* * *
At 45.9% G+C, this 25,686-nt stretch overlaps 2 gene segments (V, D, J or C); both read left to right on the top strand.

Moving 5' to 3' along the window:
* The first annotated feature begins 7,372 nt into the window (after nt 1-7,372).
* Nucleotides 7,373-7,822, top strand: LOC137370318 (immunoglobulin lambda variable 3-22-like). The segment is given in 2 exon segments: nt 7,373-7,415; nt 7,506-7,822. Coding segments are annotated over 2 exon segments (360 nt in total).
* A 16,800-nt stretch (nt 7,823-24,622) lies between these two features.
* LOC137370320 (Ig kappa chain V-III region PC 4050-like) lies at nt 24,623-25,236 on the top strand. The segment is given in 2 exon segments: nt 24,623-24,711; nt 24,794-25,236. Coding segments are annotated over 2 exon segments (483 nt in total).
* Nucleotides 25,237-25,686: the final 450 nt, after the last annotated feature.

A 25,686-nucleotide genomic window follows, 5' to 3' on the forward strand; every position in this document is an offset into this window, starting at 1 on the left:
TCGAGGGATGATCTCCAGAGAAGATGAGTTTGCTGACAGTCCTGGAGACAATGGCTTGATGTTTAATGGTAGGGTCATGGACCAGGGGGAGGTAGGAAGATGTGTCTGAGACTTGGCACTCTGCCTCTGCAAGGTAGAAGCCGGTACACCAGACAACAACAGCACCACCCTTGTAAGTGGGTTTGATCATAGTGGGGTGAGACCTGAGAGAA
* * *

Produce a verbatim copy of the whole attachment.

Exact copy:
At 45.9% G+C, this 25,686-nt stretch overlaps 2 gene segments (V, D, J or C); both read left to right on the top strand.

Moving 5' to 3' along the window:
* The first annotated feature begins 7,372 nt into the window (after nt 1-7,372).
* Nucleotides 7,373-7,822, top strand: LOC137370318 (immunoglobulin lambda variable 3-22-like). The segment is given in 2 exon segments: nt 7,373-7,415; nt 7,506-7,822. Coding segments are annotated over 2 exon segments (360 nt in total).
* A 16,800-nt stretch (nt 7,823-24,622) lies between these two features.
* LOC137370320 (Ig kappa chain V-III region PC 4050-like) lies at nt 24,623-25,236 on the top strand. The segment is given in 2 exon segments: nt 24,623-24,711; nt 24,794-25,236. Coding segments are annotated over 2 exon segments (483 nt in total).
* Nucleotides 25,237-25,686: the final 450 nt, after the last annotated feature.

A 25,686-nucleotide genomic window follows, 5' to 3' on the forward strand; every position in this document is an offset into this window, starting at 1 on the left:
TCGAGGGATGATCTCCAGAGAAGATGAGTTTGCTGACAGTCCTGGAGACAATGGCTTGATGTTTAATGGTAGGGTCATGGACCAGGGGGAGGTAGGAAGATGTGTCTGAGACTTGGCACTCTGCCTCTGCAAGGTAGAAGCCGGTACACCAGACAACAACAGCACCACCCTTGTAAGTGGGTTTGATCATAGTGGGGTGAGACCTGAGAGAA